Comment & Opinion

The next frontier in gaming: Entering India

Orange Rock CEO Kasturi Rangan and PTW senior manager of marketing and PR Kaley Hurst explore the opportunities that esports are bringing to India

The next frontier in gaming: Entering India

Kasturi Rangan is CEO of Orange Rock StudiosKaley Hurst is a senior manager of marketing and PR at PTW.

With around 300 million gamers generating nearly 43% of annual gaming revenue growth, India is poised to be the next major frontier in gaming. The massive gaming industry shows no signs of slowing down.

Today, gaming is the fastest growing and highest-grossing segment in the entertainment industry. According to Reuters, while other forms of entertainment are experiencing a decline – T.V. revenue fell by 8% last year – the gaming sector is here to stay, with sales increasing at an annual rate of 10.7%.

While there were almost 1.82 billion video gamers across the world in 2014, this figure is expected to rise to over 2.7 billion gamers by 2021. The Asia Pacific region is at the heart of the global video gaming industry.

According to estimates, there were over 1.2 billion video gamers in the region in 2018, generating a combined revenue of $71.4 billion (USD). This represents more than double the revenue generated in the second largest region, North America.

Given how much money the average gamer devotes to their hobby, it is no wonder that the gaming industry is worth billions – gamers worldwide spent an average of over $123 on gaming over a three-month period in 2018.

But with new opportunities come new challenges. India is a large and incredibly diverse country, and with 29 separate states, 7 union territories, 121 languages, and countless markers of cultural diversity, building successful titles for the Indian gaming market requires planning and expertise.

We have been operational in India for more than two decades, and we have a unique lens into the outlook for the industry. Here's what we've learned from our extensive presence in India, from our esports team (OR Esports) to our game services studio (PTW).

Revenue Growth is in Mobile

When it comes to culturizing a mobile game to India, employing native talent from that region is the best way to ensure that your game will be culturally relevant.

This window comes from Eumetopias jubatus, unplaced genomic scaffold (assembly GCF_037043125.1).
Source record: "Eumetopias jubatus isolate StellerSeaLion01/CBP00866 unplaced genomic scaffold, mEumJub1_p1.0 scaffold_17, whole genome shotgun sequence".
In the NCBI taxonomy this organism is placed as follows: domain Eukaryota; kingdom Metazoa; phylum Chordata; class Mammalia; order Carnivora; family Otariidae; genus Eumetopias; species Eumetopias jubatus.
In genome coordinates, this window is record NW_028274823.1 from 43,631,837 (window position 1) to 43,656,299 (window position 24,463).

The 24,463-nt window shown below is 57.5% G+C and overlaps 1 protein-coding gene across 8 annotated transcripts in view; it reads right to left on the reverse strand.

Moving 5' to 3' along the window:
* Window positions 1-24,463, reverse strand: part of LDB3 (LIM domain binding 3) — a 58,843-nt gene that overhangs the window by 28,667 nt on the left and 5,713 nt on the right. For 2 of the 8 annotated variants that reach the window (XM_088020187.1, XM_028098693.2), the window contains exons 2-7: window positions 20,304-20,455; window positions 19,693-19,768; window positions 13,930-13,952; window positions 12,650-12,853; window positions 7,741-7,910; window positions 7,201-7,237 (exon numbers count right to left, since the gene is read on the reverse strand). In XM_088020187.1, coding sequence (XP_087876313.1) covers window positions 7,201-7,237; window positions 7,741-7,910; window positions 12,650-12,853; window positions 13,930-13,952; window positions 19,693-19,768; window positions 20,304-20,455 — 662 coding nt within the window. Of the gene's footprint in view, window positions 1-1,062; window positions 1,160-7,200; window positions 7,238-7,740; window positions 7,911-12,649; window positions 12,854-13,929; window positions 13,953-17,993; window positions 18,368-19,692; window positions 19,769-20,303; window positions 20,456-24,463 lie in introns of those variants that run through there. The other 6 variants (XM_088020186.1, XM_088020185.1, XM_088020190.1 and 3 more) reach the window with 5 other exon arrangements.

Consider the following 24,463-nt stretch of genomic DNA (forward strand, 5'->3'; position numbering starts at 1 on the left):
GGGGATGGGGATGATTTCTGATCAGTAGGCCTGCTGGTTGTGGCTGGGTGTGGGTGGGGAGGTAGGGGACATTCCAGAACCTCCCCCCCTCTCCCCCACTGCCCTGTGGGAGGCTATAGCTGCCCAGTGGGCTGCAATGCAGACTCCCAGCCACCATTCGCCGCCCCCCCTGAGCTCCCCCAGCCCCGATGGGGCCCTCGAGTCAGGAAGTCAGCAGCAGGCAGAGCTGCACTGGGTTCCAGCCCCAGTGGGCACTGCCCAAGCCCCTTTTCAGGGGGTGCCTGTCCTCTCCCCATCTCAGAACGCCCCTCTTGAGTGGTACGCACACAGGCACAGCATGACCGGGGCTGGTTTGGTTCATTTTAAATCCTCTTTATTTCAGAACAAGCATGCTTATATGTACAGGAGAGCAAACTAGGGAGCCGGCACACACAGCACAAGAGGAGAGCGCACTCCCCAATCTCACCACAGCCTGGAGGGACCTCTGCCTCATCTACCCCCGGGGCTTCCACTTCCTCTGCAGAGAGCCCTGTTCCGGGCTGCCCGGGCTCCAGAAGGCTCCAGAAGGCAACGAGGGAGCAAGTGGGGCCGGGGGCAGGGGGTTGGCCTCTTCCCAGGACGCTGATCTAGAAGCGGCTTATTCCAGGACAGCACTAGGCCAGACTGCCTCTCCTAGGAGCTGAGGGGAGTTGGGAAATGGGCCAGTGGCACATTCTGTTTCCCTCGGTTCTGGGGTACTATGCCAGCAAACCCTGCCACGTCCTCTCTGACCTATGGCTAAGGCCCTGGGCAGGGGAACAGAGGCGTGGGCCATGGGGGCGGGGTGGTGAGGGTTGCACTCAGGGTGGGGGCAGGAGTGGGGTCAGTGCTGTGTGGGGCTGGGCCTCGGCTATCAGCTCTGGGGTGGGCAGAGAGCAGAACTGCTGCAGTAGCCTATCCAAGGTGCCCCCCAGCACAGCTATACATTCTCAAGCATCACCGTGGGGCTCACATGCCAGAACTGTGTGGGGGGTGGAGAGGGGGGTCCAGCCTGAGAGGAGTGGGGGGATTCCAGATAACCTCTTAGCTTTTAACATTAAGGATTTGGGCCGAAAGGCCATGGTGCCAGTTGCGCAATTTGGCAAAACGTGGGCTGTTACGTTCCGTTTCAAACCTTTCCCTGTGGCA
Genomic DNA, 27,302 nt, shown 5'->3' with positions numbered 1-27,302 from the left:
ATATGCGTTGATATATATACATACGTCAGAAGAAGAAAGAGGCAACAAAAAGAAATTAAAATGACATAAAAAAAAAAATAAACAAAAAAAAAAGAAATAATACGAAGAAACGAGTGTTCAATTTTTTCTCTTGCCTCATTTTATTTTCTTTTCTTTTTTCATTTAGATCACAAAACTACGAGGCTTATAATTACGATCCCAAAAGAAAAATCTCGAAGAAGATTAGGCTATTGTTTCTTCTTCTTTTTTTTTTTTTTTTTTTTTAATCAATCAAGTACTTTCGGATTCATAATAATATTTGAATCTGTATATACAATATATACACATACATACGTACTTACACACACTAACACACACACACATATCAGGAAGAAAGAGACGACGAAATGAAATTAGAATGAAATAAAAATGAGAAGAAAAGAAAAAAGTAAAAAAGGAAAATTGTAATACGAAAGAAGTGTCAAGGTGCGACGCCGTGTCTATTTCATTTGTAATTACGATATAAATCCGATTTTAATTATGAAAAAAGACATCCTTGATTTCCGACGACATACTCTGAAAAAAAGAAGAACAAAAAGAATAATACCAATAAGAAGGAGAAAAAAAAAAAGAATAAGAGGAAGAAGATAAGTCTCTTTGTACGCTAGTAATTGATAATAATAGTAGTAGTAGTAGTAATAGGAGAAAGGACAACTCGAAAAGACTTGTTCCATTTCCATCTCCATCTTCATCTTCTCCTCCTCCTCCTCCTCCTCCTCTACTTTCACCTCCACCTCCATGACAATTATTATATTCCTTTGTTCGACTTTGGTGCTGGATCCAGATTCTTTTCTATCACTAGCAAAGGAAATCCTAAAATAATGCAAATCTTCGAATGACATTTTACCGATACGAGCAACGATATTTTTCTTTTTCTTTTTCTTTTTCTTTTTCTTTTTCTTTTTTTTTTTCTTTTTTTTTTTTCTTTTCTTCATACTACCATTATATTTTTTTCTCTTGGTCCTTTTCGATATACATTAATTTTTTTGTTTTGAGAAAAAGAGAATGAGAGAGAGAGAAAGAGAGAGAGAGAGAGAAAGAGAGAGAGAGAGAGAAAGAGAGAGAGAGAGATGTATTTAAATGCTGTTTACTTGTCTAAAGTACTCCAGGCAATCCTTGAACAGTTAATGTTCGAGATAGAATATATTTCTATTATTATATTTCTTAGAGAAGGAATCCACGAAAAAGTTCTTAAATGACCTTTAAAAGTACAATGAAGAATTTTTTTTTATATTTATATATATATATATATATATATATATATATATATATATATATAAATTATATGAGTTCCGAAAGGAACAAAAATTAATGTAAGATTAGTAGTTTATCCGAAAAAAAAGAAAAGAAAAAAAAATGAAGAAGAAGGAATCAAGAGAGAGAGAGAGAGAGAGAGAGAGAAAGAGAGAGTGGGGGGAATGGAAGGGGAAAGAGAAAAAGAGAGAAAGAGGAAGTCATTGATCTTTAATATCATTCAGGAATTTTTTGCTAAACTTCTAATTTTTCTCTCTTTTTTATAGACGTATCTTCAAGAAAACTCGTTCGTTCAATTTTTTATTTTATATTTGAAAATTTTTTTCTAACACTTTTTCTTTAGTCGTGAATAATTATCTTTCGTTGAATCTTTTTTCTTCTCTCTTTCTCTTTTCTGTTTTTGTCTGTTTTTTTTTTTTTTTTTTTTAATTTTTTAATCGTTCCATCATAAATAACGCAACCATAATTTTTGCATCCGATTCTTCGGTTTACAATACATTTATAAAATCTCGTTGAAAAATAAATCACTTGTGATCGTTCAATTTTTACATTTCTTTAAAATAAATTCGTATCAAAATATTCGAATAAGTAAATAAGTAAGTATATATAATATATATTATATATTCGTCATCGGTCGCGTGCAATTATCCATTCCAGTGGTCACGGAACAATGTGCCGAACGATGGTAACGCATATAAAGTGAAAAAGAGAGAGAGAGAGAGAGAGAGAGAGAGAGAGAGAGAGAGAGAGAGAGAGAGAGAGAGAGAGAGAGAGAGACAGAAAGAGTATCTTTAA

Kasturi Rangan

The future of gaming, especially in emerging markets, is mobile. By 2020, it's estimated that 40% of gaming industry revenue globally will be generated by mobile games. This trend is even more pronounced in emerging markets like India, with 85% of revenue being generated by mobile gaming.

In addition to that, India has the cheapest data globally, with an average cost of 1GB at $0.26 in March 2019, compared to $12.37 in the U.S. Moreover, there is extremely low P.C. penetration in India. Console gaming is also prohibitively expensive in India, so if Indian gamers want to play, more often than not, they are playing mobile games.

This means that accessing emerging markets like India must be done through mobile games. One strategy for this is the porting of legacy games from platforms like Sega Genesis, Classic Facebook Games, Kongregate, Miniclip, and Gameboy to Mobile.

It is a massive undertaking to rework a game for a new platform, especially if that platform didn’t exist when the game was originally created. Success in this endeavor requires a phenomenal degree of engineering expertise and a deep understanding of the dynamics of the Indian culture and diversity. Ultimately though, porting can mean incremental revenue for publishers.

But Don't just Port and Cross your Fingers

Porting to mobile alone is not a robust enough solution to access emerging markets like India. India is a diverse country, with each of its 29 states having its own language, cuisine, customs, and celebrities. They each have a distinct personality, and to succeed in one means carefully understanding each region and crafting your message to that specific market.

When it comes to culturizing a mobile game to India, employing native talent from that region is the best way to ensure that your game will be culturally relevant. If you aren't careful about this stage of investment, you will end up with a game that either doesn't resonate with your audience or could even be culturally offensive, resulting in a negative brand image. It's vital to focus on localization by native talent at this stage before you go any further with your game.

Users expect an immersive gaming experience, and in order to have that, they must identify with the game story and characters. Making a seamless in-game experience relies heavily on both localization and translation. Because each region in India is so vastly different from the next in terms of influencers, language and culture, games need to be culturized by region.

A character who is dressed in traditional Indian clothing will automatically resonate more with an Indian consumer than one dressed in western attire. Similarly, a scene depicting the hustle of Indian streets rather than the order of a western road will feel more familiar and accessible to an Indian gaming audience.

When it comes to translating a game for Indian consumers, picking language can be tricky. English is spoken by about 10% of the 125 million people living in India, with the vast majority of the population speaking the language native to their region and lineage. Hindi is still the majority language of India, with 43% of the population speaking Hindi.

The model for economic success in India comes from scale. Despite lower incremental revenue, the sheer volume of gamers in India means revenue success.
Kaley Hurst

However, even this doesn’t tell the whole story. Hindi is more commonly spoken in North India, while South Indias are deeply rooted in speaking either their native language or English. When releasing a game, target region and audience need to be set in advance so that in-game dialogue and culture context can be set to match that environment.